Cardboard Wars

War is the continuation of politics by other means

TDDH: Feb I 42: The Allies

I had to pull the original post because I made an error that changed the outcome of the turn and had to redo it. I’m sure there are a large number of people out there who believe I’m an idiot, and there is some credence to that thought. The B-17s can fly from Australia to Clark Field, but they were supposed to stop there. Instead, I applied the Europa staging rule.

I need to clarify what I said in my last post about the Japanese winning on victory points.

Victory points have only been tabulated based on enemy losses, not territorial objectives. These are not tabulated until the end of the game. However, it appears that only the Japanese may gain victory points based on territorial gains. In other words, the only way for the Allies to win is to drive the Japanese off the islands altogether. For the record, the Japanese have an additional 92 victory points based on these territorial objectives.

Things are finally rolling in the right direction for the Allies. The Japanese have been forced to more or less abandon northern Luzon. They have no bomber air support, and Manila is still in Allied hands. But simply holding Manila is not going to win the campaign for the Allies. They must figure out a way to drive the Japanese from Luzon. Time, in my opinion, is no longer on the side of the Allies. By this I mean, no more American reinforcements are forthcoming, and replacements are minimal. They cannot wage a war of attrition (although this has been very successful in whittling down Japanese strength).

However, there are still several options open to the Allies.

  1. Recapture the ports on the north end of Luzon. This will have little effect on the Japanese, and probably only move critical forces out of position.
  2. Withdraw to Mariveles and prepare Corregidor for a siege.
  3. Move across Manila Bay and reinforce Manila. This move will most likely hold the Japanese off from a complete capture of Luzon (I think) but does not win the Battle of the Philippines for the Allies.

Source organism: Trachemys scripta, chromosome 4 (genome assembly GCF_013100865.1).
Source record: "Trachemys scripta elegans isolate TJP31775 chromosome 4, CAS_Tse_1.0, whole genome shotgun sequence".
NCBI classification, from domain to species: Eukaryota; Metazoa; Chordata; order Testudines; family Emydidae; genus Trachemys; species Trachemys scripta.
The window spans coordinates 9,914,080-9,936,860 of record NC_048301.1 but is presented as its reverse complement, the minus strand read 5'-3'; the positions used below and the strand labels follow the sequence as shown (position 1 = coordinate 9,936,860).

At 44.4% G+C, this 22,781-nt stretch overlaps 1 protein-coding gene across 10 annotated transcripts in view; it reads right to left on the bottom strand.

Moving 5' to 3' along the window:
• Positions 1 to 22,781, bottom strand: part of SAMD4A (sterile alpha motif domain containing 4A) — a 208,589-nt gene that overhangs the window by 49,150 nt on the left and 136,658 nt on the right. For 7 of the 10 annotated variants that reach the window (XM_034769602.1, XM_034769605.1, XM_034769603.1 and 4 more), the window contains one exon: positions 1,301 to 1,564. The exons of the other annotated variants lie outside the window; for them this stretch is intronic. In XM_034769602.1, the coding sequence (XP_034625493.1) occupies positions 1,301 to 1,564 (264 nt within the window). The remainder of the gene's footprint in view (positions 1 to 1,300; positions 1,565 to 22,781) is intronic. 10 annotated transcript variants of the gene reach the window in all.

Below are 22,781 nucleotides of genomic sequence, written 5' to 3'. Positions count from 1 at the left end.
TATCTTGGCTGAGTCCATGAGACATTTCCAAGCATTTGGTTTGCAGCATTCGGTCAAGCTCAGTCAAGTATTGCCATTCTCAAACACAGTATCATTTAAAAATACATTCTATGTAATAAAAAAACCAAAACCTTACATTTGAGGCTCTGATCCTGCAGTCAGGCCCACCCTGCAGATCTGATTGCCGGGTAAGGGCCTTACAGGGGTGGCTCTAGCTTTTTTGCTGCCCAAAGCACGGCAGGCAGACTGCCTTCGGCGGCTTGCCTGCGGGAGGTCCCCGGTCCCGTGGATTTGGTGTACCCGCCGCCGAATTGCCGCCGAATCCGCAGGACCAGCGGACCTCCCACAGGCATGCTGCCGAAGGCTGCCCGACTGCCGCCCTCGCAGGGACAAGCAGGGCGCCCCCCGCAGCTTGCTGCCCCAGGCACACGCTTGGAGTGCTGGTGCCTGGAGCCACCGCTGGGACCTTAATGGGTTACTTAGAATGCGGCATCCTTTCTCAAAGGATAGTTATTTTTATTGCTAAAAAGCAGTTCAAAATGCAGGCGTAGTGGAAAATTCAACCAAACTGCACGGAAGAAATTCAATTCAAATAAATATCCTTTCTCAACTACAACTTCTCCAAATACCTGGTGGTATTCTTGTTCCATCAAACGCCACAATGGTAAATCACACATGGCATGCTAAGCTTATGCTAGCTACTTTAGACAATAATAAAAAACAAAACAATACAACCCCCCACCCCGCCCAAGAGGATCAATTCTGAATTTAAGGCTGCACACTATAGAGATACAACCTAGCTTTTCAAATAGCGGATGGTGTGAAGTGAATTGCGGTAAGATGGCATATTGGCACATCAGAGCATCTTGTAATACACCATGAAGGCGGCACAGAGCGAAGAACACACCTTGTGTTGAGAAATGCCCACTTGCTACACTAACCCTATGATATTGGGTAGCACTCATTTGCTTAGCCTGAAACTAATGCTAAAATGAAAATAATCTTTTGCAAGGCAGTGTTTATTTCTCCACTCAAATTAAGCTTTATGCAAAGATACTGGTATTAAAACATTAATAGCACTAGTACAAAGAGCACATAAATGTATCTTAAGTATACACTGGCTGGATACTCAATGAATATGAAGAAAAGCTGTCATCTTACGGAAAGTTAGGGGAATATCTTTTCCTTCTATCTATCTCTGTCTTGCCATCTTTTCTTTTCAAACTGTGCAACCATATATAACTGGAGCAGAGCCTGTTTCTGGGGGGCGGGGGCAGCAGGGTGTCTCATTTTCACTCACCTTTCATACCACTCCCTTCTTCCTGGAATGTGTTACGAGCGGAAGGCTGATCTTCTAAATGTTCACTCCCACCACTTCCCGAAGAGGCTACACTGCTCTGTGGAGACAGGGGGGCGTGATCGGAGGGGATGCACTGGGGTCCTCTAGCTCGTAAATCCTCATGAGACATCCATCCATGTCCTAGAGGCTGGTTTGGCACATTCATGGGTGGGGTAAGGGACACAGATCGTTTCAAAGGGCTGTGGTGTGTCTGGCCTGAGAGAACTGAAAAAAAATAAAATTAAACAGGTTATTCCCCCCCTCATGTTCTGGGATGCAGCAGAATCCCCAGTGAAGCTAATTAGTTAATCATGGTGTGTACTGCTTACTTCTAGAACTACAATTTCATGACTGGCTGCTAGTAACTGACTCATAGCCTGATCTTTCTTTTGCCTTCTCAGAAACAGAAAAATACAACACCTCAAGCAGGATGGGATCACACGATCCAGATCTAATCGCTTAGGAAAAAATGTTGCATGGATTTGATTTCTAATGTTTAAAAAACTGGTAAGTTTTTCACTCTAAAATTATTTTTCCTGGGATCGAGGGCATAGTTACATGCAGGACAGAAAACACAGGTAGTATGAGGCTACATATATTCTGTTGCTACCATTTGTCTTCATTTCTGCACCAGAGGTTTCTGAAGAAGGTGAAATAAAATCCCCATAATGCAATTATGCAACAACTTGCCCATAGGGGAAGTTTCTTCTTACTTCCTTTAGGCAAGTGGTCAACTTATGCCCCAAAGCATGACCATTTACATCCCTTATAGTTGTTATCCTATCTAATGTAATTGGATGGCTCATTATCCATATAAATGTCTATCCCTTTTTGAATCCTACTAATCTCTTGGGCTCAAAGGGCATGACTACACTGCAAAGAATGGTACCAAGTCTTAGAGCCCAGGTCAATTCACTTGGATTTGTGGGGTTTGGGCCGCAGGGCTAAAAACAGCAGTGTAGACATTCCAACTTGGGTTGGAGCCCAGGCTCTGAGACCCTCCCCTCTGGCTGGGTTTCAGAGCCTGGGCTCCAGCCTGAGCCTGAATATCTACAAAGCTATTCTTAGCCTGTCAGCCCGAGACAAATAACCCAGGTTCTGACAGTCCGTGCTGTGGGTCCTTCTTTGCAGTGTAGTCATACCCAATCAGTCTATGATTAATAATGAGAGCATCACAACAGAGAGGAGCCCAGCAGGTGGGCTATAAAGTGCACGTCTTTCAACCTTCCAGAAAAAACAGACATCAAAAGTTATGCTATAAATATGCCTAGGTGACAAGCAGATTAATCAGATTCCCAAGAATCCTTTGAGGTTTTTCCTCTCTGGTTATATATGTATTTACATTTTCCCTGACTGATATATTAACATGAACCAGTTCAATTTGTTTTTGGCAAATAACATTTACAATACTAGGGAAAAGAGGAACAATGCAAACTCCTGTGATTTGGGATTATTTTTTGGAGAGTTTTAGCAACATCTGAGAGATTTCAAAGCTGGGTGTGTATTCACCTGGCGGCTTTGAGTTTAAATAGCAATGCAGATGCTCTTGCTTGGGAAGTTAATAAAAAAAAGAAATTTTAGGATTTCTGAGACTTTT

4. Attack the wounded Japanese forces north of Manila, and attempt to eliminate them as well.
  5. Evacuate to Mindanao, to the south where there is more defensible terrain and greater room to operate.
  6. Evacuate to Cebu City, which keeps open a naval base, but the terrain is not the most defensible.

The question is, which is the best path? The central islands are pretty much indefensible, due to their small size and lack of defensive terrain. Holding Manila means that every month, resource points are still produced. Holding Cebu means the naval base stays open, but the remains of the American fleet are hemmed in at Manila Bay, and must still make it past the minefield, and then the Japanese fleet lurking on the southern end of Luzon (which evacuating forces from Luzon must still somehow sneak past).

Withdrawing to Bataan could be a good move (and kind of boring and predictable), but may be a bit premature.

The Allies receive a pair of B-17E bomber squadrons in Australia, one ready to go, and the other, apparently, without engines and not going anywhere.

This is also the beginning of the Filipino army receiving infantry replacements on the I turn of each month, based on what cities are Allied held.


The armor replacement point that arrived in Manila at the end of January is used to upgrade the US cavalry regiment into a 3-10 mechanized battalion, and another resource point is produced at Manila.

The Japanese 16th corps was decimated last turn, and the opportunity to destroy it has presented itself. Of course, it isn’t going to be easy and it is possible that if the Allies fail, the battle for Luzon is all but over.